|HAMADY, ZAED - UNIV LEEDS, UK
|FARRAR, MARK - UNIV LEEDS, UK
|HOLLAND, KEITH - UNIV LEEDS, UK
|LODGE, J - UNIV LEEDS, UK
|CARDING, SIMON - UNIV LEEDS, UK
Submitted to: Microbiology
Publication Type: Peer Reviewed Journal
Publication Acceptance Date: 7/10/2008
Publication Date: 10/1/2008
Citation: Hamady, Z.Z.R., Farrar, M.D., Whitehead, T.R., Holland, K.T., Lodge, J.P.A., Carding, S.R. 2008. Identification and Use of the Putative Bacteroides ovatus Xylanase Promoter for the Inducible Production of Recombinant Human Proteins. Microbiology. 154(10):3165-3174.
Interpretive Summary: Chronic disorders of the human gastrointestinal (GI) tract, for example inflammatory bowel disease (IBD) which includes the disorders Crohn’s disease and ulcerative colitis, affect a significant proportion of the population in developed countries such as the United States. Present therapies are not curative and may cause adverse side effects during treatment. Therefore, there is a need for more targeted and controlled forms of immunotherapy. Previous work has indicated that commensal bacteria that normally inhabit the GI tract might prove useful for treating certain forms of bowel disease. Therefore, a human isolate of the commensal bacterium Bacteroides ovatus was engineered in our laboratories as a probiotic for production and secretion of various proteins important for the treatment of IBD using a xylan-inducing operon. The present work describes the identification of the xylan-operon controlling region and controlled expression of another intestinal factor important in immunotherapy for inflammatory gut diseases.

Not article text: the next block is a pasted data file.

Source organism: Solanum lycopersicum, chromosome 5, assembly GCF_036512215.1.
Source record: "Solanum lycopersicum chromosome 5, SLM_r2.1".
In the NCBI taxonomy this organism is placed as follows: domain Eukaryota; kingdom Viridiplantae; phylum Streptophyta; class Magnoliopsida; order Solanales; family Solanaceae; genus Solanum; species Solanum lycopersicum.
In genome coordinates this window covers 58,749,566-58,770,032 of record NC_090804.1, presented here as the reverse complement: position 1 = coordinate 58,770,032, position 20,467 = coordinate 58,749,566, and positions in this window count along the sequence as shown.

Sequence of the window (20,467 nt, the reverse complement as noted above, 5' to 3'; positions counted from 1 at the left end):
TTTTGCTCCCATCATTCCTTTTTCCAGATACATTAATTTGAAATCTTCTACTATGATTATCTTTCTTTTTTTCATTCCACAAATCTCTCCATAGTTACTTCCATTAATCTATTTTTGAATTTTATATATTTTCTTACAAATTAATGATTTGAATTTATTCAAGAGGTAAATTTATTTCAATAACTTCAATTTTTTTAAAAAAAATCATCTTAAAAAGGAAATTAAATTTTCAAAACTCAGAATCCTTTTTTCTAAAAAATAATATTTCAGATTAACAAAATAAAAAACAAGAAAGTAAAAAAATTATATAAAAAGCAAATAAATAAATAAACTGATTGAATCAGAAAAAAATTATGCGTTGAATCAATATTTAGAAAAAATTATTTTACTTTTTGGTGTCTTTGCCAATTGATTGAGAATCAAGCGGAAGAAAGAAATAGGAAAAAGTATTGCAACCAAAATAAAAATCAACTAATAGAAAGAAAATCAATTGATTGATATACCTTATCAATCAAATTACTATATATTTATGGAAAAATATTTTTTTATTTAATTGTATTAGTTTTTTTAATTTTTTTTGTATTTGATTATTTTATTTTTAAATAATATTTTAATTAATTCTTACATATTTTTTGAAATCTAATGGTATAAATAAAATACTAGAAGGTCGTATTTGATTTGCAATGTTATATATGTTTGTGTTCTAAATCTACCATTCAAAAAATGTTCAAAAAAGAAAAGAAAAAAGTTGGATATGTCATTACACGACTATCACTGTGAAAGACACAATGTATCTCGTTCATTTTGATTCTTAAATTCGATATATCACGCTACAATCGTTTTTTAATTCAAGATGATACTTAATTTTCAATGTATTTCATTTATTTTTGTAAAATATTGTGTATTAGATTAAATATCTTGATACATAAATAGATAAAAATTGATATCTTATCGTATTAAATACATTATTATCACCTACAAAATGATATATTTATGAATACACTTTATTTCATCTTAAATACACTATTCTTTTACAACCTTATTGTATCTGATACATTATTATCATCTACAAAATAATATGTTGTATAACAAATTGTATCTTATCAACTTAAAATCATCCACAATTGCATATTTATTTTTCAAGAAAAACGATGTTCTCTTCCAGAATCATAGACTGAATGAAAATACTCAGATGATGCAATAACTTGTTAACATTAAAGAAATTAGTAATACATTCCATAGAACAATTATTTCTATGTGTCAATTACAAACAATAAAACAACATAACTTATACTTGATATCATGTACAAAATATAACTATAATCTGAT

Technical Abstract: The use of genetically modified bacteria to deliver biologically active molecules directly to the gut has become an increasingly attractive area of investigation. The challenge of regulation of production of the therapeutic molecule and colonization of the bowel led us to investigate Bacteroides ovatus for the production of these molecules, due to its ability to colonize the colon and xylan utilization properties. Here we have identified the putative xylanase promoter. The 5' region of the corresponding mRNA was determined by rapid amplification of 5' cDNA ends (5'RACE) analysis, and the transcription initiation site was identified 216 bp upstream of the ATG start codon. The putative xylanase promoter was regulated by xylan in a dose- and time-dependent manner, and repressed by glucose. This promoter was subsequently used to direct the controlled expression of a gene encoding the human intestinal trefoil factor (TFF-3) after integration as a single copy into the chromosome of B. ovatus. The resulting strain produced biologically active TFF-3 in the presence of xylan. These findings identify the B. ovatus xylanase operon promoter and show that it can be utilized to direct xylan-inducible expression of heterologous eukaryotic genes in B. ovatus.